Since the scope of Advanced Beta strategies is so broad we define Advanced Beta in very general terms. At State Street Global Advisors, we define Advanced Beta as any objective, consistent and transparent investment strategy that may capture returns beyond those you see in the traditional market cap–weighted asset class. These exposures typically fall into four broad categories. The first is asset classes beyond traditional equity and fixed income, like commodities, gold, infrastructure, and currency carry. The second is alternatives asset class payoffs such as options over-writing, leveraged strategies, inverse strategies, or protection strategies. The third is rules-based or emulation strategies, like hedge fund beta and convertible arbitrage. The fourth is alternatives to market-cap weighting, which is what most investors think of when they consider Advanced Beta or smart beta. So broadly, it is weighting strategies by something other than market cap weights, usually around certain return-driven factors, like valuation, volatility, size, momentum, yield and quality. The advantage is the potential for higher absolute returns or risk adjusted returns relative to traditional cap-weighted indices. Empirical evidence suggests that tilting towards one or more of these factors can potentially deliver higher returns and/or less volatility. Advanced Beta strategies often retain many of the benefits associated with passive investing such as: transparency, objectivity, low cost, low turnover, good diversification and liquidity.
Advancing Advanced Beta
Advanced Beta strategies can be implemented in many different ways. Advanced Beta strategies are - for the most part - diversified strategies that emphasize equities with certain attributes - low valuation, low volatility, high quality, smaller capitalization - that have been well-rewarded over long periods of time. The first hurdle for investors is buying into the underlying investment thesis and understanding the risks involved. Once investors have embraced the investment thesis associated with an Advanced Beta strategy, there are a number of ways Advanced Beta can fit into a portfolio. Some investors allocate a portion of core passive exposures to Advanced Beta strategies and see these as attractive complements to cap-weighted index strategies. Others view Advanced Beta strategies as healthy alternatives to traditional actively managed strategies. In either case our experience is that investors with conviction, patience and risk tolerance (and a strategic perspective on Advanced Beta strategies) have had the most long-term success with these strategies. In addition, we see investors recognizing the diversification benefits that can come from combining multiple Advanced Beta strategies (or factor exposures) in an overall portfolio. To date, most investors have utilized single-factor strategies, but there is also growing interest in multi-factor strategies.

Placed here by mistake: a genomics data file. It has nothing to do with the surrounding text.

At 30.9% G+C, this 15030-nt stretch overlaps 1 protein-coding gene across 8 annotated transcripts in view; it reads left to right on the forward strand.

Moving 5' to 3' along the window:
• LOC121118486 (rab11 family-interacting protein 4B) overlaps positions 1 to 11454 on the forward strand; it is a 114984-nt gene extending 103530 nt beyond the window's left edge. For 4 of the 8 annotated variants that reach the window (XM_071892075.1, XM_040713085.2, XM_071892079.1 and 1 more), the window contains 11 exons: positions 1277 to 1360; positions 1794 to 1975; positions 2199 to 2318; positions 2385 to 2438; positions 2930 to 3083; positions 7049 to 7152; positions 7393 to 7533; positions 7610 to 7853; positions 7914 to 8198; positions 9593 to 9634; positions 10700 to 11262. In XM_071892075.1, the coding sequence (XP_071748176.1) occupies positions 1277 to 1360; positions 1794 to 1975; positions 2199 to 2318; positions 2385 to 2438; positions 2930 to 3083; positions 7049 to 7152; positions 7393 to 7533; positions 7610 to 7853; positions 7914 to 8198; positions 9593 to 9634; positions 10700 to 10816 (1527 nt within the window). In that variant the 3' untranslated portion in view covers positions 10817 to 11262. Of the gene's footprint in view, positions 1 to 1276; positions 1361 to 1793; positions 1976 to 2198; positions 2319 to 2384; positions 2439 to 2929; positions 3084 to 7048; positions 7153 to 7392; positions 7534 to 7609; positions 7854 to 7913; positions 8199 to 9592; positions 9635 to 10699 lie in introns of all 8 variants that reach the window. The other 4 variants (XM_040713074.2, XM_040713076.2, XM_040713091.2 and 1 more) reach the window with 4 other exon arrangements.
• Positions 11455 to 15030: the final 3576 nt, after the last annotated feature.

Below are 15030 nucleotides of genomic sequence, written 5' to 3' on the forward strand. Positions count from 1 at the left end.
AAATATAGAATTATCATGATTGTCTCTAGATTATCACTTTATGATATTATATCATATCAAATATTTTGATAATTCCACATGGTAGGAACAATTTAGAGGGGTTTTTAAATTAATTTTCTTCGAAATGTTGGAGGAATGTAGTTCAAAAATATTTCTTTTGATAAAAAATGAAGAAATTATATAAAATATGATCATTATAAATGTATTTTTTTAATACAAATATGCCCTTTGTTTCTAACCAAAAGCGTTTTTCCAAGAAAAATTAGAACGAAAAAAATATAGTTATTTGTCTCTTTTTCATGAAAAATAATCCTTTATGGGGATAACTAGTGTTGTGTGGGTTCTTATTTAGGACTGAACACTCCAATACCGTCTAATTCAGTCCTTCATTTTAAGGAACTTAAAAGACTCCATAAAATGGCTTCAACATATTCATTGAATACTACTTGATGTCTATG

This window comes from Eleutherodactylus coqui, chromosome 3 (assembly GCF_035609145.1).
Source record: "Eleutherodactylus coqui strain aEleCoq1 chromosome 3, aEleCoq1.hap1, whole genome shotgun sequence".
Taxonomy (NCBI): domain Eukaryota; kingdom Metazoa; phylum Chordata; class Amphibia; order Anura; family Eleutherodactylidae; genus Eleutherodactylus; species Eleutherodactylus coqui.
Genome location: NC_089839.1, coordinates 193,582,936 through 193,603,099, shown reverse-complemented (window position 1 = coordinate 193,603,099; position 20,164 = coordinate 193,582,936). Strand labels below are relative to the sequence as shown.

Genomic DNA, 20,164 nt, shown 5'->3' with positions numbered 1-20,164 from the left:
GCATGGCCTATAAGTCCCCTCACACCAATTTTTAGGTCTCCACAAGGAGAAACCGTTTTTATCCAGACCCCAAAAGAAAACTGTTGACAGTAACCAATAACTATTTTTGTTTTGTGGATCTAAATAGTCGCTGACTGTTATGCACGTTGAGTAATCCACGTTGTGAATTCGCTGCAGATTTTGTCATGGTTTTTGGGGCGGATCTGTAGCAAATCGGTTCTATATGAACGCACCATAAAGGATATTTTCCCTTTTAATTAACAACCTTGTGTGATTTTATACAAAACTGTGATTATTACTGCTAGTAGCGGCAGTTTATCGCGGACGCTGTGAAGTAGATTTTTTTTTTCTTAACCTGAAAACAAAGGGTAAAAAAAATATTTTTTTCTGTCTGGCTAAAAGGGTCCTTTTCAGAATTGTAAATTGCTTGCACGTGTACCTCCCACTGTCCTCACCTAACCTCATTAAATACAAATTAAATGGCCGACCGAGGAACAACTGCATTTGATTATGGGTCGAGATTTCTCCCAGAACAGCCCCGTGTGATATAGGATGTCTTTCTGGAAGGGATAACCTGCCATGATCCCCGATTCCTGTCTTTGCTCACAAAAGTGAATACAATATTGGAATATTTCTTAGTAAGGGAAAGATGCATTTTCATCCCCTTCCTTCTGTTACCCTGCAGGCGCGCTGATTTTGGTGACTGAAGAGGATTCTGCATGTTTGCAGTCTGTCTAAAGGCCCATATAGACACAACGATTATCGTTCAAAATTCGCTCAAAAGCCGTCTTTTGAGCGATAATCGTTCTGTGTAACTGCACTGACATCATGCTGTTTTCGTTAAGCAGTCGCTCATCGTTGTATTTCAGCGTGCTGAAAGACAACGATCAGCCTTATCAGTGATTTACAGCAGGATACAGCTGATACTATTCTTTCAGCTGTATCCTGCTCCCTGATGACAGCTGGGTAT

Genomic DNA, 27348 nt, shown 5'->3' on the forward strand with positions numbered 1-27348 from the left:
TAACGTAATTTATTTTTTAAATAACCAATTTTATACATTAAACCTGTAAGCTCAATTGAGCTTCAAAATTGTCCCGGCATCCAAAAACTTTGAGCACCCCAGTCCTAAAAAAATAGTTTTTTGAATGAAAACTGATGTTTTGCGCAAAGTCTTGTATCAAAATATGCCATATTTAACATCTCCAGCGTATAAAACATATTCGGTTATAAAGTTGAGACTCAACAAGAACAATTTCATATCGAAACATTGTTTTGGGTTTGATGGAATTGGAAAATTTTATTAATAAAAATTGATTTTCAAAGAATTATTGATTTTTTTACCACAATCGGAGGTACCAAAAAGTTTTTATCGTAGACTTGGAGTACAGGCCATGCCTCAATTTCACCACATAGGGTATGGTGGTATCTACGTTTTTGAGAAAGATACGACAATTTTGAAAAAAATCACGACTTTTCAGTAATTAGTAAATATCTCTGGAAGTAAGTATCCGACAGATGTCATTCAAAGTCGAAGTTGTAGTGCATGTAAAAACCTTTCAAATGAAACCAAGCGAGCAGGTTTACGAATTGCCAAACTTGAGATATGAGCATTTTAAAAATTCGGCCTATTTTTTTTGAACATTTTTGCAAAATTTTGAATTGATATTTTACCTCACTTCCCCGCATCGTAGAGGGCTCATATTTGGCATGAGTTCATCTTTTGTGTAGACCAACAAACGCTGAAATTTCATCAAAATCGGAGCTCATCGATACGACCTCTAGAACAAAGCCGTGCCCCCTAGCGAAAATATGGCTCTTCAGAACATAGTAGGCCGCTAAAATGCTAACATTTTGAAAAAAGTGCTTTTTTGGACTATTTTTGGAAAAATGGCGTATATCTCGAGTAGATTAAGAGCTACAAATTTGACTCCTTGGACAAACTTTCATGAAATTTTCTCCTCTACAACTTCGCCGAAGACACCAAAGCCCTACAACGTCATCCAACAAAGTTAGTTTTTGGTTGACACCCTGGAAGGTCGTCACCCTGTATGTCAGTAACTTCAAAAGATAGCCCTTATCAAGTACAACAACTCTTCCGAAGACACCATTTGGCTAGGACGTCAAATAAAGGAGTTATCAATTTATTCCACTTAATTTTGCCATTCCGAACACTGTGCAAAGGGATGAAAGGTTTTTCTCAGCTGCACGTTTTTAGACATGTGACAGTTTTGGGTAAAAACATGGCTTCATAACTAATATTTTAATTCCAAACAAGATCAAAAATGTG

Advanced Beta strategies are the product of a long history of empirical evidence on the cross-section of equity returns. Theoretical explanations of the observed behavior of returns have been developed
to explain this evidence. The main objective of Advanced Beta strategies is to consistently bias a portfolio toward securities with the desired attributes. There are only a handful of factors that drive relative returns, including low valuation, small size, low volatility, quality, momentum and perhaps yield to name a few. Sifting through the proliferation of Advanced Beta strategies can be challenging for an investor but we believe it is important that investors understand fully how their Advanced Beta strategy's capital allocation differs from that of the cap-weighting. We also believe the methodology for constructing Advanced Beta strategies should be transparent and objective, and the strategies should retain the diversification and cost savings benefits associated with passive investing.